Meals won’t be served until 11:30 a.m. at Whistlestop’s Jackson Café in San Rafael, but activity starts early in the small kitchen. That’s because students at Fresh Starts Culinary Academy, led by training chefs Rocky Packard or Luis Realpozo, make most everything from scratch as part of their hands-on education.
The crew turns out 100 to 150 lunches daily – triple the number served before Homeward Bound of Marin and its Fresh Starts program took over operation of the café four years ago in a partnership with Whistlestop, a venerable nonprofit serving seniors.
While running the weekday restaurant, the training chefs and kitchen supervisor Barbara Delaney help culinary students build their skills. These trainees aren’t newbies – they’re all in the final tier of the 18-week academy, preparing for graduation. Every six weeks, there’s a new crew and another learning curve, yet the chefs maintain a clean, safe kitchen preparing delectable fresh food.
The supervising team maintains a sense of what’s going on throughout the kitchen at all times. While demonstrating how to plate the day’s hot entrée, the training chef also doles out reminders – where to put a piece of equipment, watch the temperature on the stove. During the lunch rush, they also direct prep for the next day’s menu.
By the time these students come to Jackson Café, they’ve earned a Safe Food Handler card and ServSafe certification, along with working in both institutional and catering kitchens. Cooking to order at the café means mastering a challenging pace and gaining vital skills while staying focused and calm.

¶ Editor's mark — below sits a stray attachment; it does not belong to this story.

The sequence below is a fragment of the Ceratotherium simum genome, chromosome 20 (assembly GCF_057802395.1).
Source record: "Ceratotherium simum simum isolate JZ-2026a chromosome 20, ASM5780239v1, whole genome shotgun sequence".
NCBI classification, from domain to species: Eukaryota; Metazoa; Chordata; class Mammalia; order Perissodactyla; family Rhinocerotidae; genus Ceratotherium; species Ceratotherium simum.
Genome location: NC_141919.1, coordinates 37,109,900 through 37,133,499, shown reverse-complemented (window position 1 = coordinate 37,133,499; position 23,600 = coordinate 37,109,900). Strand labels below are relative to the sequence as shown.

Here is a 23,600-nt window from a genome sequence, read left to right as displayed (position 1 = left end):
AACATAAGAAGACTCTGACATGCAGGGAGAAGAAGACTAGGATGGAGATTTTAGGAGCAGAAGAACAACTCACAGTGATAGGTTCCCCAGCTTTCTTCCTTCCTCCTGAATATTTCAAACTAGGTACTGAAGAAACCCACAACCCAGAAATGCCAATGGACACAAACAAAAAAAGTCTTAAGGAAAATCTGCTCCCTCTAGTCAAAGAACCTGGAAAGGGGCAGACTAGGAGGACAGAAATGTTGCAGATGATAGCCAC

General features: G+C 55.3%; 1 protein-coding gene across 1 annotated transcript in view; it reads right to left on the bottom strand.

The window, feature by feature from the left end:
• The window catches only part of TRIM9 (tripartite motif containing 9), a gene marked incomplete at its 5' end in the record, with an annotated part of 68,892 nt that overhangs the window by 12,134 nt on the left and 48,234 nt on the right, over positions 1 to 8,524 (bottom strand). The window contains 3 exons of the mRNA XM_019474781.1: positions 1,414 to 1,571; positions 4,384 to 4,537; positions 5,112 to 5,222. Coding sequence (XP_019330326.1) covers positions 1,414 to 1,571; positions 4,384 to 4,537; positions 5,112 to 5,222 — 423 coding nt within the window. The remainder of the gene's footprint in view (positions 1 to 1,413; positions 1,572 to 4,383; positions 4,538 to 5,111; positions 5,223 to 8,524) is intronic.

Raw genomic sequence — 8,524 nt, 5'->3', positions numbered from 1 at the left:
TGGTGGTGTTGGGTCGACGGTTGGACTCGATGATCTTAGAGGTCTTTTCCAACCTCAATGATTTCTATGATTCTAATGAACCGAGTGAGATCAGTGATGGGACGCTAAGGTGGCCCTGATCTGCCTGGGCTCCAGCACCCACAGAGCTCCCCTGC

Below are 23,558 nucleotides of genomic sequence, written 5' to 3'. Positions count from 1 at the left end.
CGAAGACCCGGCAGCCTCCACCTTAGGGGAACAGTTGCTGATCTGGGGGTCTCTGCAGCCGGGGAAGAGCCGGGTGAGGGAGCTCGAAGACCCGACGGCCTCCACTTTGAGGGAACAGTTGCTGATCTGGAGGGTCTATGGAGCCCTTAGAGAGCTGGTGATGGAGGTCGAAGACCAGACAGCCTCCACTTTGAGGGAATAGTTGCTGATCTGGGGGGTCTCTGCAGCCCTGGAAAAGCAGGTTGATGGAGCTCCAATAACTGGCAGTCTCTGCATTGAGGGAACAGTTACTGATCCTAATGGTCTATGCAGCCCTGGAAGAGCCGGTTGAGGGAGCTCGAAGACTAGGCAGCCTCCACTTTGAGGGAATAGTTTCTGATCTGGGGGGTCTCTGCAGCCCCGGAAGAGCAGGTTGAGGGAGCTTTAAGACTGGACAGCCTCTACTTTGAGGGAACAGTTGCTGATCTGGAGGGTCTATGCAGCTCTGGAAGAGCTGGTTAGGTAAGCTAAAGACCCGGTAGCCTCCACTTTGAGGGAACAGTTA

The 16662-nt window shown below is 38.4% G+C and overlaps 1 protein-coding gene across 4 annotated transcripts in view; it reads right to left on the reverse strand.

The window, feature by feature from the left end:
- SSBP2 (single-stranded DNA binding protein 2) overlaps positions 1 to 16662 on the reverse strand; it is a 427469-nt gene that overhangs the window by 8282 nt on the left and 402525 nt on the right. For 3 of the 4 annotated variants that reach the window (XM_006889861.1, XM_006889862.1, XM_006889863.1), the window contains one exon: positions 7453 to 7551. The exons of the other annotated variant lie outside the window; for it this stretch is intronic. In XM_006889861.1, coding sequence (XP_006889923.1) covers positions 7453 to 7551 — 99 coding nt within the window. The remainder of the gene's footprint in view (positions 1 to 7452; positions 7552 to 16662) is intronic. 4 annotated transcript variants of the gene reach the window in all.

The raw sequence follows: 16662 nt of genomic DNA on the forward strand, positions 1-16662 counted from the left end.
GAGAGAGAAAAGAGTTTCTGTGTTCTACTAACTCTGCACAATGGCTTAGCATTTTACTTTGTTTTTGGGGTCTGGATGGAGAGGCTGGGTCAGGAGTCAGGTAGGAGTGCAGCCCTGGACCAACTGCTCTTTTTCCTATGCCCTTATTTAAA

As he puts the finishing touches on a sandwich, Wayne acknowledges that it takes persistence to make it through this intense program. He’s feeling ready to start looking for work — and prepared to succeed.
The certification has been important for Curtis, a student who says passing that mark plus the hands-on training helped him land a job as a prep cook at a high-end Marin County restaurant. Watching him butterfly and prepare a pork loin for the next day, it’s apparent he’s found the right career.
Margo, who came to culinary training after a job loss, says she realized that she should focus on a more satisfying career goal rather than return to work in a field she didn’t enjoy. On this day, she’s working the grill, as well as handling a vegetarian entrée and panini – a lot of moving and coordinating, taken in stride.
While the kitchen buzzes with activity and optimism, the dining room is relaxed, with a cheerful volunteer staff waiting to serve up the delicious results. Check out the weekly menu, the rock-bottom prices ($6.50 for an entree, if you’re under 60, with discounts for seniors 60+) and do yourself a favor, head to Jackson Café. — Contributed by Carol Inkellis with photos courtesy of Homeward Bound of Marin.